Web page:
- Short quizzes that are quickly graded and returned to students are great for rapid feedback on student learning.
- Self-evaluation sheets work well after assessments. When the whole class has committed the same errors on an assessment, handing out a self-evaluation sheet allows kids to see which questions were missed most and thus require further instruction. When a student has committed many errors on an assessment and needs to differentiate between simple mistakes and unlearned concepts, a simple question by question evaluation helps make them aware of this.
- Test blueprints, or a study guide that lists the learning target for each question on an assessment, help students prepare for tests, but the targets on them must match the objectives that students have been learning in class. In other words, students must understand what the question is asking simply by looking at its learning target.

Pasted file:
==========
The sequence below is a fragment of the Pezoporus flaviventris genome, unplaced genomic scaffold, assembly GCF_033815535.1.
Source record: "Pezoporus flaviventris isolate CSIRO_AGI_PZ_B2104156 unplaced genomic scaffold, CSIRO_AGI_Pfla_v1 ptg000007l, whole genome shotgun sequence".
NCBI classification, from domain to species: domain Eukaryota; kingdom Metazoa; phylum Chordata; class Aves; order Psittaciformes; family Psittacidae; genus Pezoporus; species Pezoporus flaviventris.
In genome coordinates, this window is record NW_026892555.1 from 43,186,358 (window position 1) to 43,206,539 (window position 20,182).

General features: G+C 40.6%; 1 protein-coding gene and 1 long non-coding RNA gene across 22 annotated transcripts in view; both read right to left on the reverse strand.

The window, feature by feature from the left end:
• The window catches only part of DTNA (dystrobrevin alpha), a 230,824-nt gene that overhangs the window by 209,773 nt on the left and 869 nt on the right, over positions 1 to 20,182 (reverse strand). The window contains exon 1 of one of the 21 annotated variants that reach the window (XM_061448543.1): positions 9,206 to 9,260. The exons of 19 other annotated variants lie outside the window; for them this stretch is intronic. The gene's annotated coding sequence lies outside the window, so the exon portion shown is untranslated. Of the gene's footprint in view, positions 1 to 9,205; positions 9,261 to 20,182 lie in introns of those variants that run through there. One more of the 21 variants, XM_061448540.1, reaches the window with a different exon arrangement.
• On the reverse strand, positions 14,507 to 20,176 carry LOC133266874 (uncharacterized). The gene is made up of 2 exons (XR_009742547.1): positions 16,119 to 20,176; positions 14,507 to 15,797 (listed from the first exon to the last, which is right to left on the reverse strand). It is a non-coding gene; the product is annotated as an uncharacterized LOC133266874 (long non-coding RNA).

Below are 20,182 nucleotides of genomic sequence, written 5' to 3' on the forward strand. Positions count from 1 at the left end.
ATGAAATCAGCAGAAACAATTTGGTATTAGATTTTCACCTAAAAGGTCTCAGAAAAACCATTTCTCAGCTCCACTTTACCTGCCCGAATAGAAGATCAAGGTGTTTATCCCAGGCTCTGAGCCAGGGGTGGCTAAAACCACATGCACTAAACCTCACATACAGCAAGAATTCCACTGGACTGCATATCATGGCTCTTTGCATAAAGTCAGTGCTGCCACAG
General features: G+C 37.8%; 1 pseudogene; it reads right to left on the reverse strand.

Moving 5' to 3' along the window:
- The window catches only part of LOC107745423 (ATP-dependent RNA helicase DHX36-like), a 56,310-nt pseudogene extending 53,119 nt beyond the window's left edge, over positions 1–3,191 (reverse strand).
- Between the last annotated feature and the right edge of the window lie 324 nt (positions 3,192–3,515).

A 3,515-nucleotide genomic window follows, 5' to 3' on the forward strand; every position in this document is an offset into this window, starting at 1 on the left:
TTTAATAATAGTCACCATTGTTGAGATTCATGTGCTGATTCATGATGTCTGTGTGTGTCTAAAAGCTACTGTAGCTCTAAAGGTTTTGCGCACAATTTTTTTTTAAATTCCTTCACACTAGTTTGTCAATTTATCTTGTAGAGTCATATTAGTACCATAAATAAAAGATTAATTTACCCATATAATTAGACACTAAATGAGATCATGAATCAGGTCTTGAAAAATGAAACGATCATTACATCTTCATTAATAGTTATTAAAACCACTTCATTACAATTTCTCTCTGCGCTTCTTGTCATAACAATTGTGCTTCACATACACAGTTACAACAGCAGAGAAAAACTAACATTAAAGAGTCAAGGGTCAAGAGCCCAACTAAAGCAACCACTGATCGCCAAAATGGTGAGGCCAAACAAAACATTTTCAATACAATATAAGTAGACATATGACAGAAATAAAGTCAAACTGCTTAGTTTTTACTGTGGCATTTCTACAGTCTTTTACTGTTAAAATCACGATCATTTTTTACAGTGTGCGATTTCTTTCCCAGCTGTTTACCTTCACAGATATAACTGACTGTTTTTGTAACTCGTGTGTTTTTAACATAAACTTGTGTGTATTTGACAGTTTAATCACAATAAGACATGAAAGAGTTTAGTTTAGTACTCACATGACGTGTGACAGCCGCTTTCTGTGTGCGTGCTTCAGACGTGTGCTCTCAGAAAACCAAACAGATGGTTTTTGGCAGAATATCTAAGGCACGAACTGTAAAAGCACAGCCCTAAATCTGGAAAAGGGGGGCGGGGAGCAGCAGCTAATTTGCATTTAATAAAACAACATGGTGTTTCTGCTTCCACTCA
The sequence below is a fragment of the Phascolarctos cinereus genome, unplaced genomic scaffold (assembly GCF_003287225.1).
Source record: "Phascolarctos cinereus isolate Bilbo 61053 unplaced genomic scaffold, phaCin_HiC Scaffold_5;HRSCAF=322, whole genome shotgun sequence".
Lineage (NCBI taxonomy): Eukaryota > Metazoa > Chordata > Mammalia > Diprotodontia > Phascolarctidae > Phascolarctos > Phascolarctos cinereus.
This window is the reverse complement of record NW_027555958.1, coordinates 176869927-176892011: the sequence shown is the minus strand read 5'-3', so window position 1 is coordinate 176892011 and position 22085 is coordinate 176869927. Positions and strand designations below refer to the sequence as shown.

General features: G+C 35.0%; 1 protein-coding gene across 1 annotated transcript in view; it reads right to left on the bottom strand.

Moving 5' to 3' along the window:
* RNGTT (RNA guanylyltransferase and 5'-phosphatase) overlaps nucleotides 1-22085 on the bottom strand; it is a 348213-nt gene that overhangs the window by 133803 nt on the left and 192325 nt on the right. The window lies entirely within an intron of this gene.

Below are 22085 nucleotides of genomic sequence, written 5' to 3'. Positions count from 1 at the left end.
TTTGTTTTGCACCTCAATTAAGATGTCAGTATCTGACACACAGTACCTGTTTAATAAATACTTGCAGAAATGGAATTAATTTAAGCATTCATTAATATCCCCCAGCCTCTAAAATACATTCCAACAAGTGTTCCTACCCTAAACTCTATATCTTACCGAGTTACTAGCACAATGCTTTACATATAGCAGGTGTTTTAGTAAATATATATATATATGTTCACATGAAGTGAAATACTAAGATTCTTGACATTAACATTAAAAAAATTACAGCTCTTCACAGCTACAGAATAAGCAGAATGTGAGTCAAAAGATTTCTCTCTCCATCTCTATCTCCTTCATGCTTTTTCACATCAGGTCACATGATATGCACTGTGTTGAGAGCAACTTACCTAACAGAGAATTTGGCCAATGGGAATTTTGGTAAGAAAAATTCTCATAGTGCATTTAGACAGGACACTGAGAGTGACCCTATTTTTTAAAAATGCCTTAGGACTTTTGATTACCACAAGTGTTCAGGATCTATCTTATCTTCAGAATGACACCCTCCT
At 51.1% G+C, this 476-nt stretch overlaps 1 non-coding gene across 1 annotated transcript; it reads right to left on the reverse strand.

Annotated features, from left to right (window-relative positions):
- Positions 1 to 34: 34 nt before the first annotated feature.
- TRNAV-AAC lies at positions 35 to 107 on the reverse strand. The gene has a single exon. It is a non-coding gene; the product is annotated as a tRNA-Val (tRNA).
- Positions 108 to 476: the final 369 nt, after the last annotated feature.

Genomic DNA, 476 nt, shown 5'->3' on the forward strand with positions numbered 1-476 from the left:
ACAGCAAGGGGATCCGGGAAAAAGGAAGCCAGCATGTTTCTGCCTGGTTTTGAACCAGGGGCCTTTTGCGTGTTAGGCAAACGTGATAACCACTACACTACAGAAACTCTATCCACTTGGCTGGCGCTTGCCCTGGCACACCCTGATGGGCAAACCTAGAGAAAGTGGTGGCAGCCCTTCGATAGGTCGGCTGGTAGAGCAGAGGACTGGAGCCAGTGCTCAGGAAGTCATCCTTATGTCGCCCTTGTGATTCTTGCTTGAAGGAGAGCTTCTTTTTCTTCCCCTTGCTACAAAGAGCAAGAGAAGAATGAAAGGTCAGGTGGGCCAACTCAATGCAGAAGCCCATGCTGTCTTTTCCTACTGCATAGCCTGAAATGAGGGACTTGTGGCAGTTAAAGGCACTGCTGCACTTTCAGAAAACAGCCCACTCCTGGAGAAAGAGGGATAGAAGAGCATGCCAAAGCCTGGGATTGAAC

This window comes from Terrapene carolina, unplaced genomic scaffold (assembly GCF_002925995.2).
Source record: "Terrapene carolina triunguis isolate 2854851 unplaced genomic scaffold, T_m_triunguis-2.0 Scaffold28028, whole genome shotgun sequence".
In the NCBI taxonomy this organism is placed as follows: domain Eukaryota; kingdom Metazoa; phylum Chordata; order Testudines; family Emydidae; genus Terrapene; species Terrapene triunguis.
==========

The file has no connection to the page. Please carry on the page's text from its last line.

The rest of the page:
- Teachers should give a variety of assessments. Students have different learning styles and creating assessments based on those learning styles allows every kid to shine. Furthermore, not all kids are good test takers. There are still some considerations that be must be made though:
- Assessments should still evaluate what the kids have learned - learning targets must be embedded in the project. I have seen many assessments that required students to create a product, dioramas come to mind, that in no way assesses what they have learned over the course of a unit.
- Students must be aware of what the learning targets are. In other words, they should know why they are doing the project and why certain requirements are in place.
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